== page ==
LBB> What's your philosophy when it comes to finding a work/life balance? Are there any key factors? And how does gender come into this discussion too?
 
Lara> Work/life balance is a tough one in this industry – I’m still exploring whether the unsociable hours are truly a necessary symptom of the work we do, or a sense of presenteeism that we all take some form of subconscious pride in. If we’re consistently working around the clock, it isn’t long before our creative resources are running on empty – with no new references, no first-hand awareness of emerging trends, and no ‘boredom’ time for our minds to be playing around with new creative connections (NB: there’s a great book on this by Manoush Zomorodi, called ‘Bored and Brilliant’ – one of my team put me on to it, and I highly recommend it!). I firmly believe that, if we really want to excel creatively, it’s crucial for us to realise the importance of time away from work.
 
I try to keep reasonable hours in the office and on email, to encourage my team to do the same. We’ve also adopted Google’s ‘One Simple Thing’ initiative, where each of the team set themselves a non-work goal that I’ll hold them accountable for – things like safeguarding a set number of lunch breaks per week, leaving on time to take life-drawing classes, or monthly visits to a new gallery or exhibition.
 
Gender sadly does still play a part in the work/life balance discussion, as outside factors that still carry gender biases – such as caring for children and elderly parents – come into consideration. At Impero we make considerable effort to be mindful of each other’s personal circumstances – and I hope that, as the gender balance improves elsewhere, we’ll start to see a successful industry-wide shift towards more flexible and efficient ways of working for all.


LBB> How did you get involved with SheSays and what do you do with them?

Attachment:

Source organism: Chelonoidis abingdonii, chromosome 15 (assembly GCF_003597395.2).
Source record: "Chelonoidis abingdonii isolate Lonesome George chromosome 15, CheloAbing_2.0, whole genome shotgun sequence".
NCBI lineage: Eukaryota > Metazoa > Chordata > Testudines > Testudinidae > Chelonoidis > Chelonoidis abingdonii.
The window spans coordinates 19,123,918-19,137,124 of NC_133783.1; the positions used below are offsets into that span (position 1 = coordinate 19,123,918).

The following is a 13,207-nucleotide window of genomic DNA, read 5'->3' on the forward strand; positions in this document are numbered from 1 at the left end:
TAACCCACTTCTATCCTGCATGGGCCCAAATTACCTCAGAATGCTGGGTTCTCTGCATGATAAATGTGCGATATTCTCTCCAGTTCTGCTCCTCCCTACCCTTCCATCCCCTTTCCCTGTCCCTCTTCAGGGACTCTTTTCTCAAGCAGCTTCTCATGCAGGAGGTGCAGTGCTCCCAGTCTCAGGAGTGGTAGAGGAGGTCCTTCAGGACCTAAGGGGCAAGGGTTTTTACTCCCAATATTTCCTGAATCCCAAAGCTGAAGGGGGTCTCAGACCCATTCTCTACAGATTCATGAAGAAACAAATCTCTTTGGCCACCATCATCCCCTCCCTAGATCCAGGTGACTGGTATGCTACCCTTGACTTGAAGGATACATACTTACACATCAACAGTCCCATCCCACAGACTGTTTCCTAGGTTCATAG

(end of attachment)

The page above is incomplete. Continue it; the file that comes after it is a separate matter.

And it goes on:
Lara> I first heard about SheSays at a talk given by my creative-woman crush, Laura Jordan Bambach. I’d been working in a heavily male-dominated organisation, and the prospect of a network where women supported women was music to my ears. 
 
I signed up to ‘Who’s Your Momma?’ – the mentoring arm of SheSays, run by the superhumans Rachel Gott and Casey Bird with the aim of retaining and championing female talent within the industry. Since then I’ve mentored young women looking to develop their careers, move agencies, relocate, navigate redundancy, or gain confidence in their abilities. Mentoring is incredibly rewarding, and you learn as much as a mentor as you do as a mentee. Everyone should have a mentor, and everyone should be one – no matter what career stage you’re at, there’s always someone who could be helped by your experiences.


LBB> What do you think are the key changes the creative industry needs to make to address the gender disparity in the creative field?
 
Lara> It baffles me that the industry continues to reference the fact that women influence the majority of purchase decisions… then presents us with content that’s been created by predominantly-male decision makers. If you want to reach a demographic – any demographic – in ways that add value to their lives, contribute to societal progress, or transform consumer perception of that brand, then that demographic must be reflected in the agency and brand teams working on that idea. And that extends across gender, race, sexuality, non-traditional family structures, age… the list goes on. Assumptions don’t cut the mustard anymore, and audiences are no longer at the mercy of the messages being indiscriminately pushed on them via TV. 
 
There are many people doing awesome, awesome work inside the industry to change the ratio – SheSays, Who’s Your Momma Mentoring, Creative Mentor Network, Ladies Get Paid, Creative Equals, Cindy Gallop (just an all-out legend across the board), The 3% Conference, and Golin’s ‘Have Her Back’ initiative to name just a few. But our best chance of ending disparity in our industry is through demand. 
 
So, if you’re a brand manager, ask your agency what their diversity ratios are – and if they’re lacking? Don’t use them. As a consumer, demand to see society being represented by relatable people in the ads you’re targeted by – and if you aren’t? Don’t buy them. If you want to see change, then vote with your cash. That’ll land the message far quicker than the odd diversity category at award shows. 

 
LBB> Any final thoughts?
 
Lara> If you work in an environment that lacks diversity, find someone to champion you if you’re in the minority, or be a champion for someone who is. Give credit where it’s due, and reinforce each other’s opinions where insightful or valid. The more you elevate each other’s voices, the sooner others will start listening.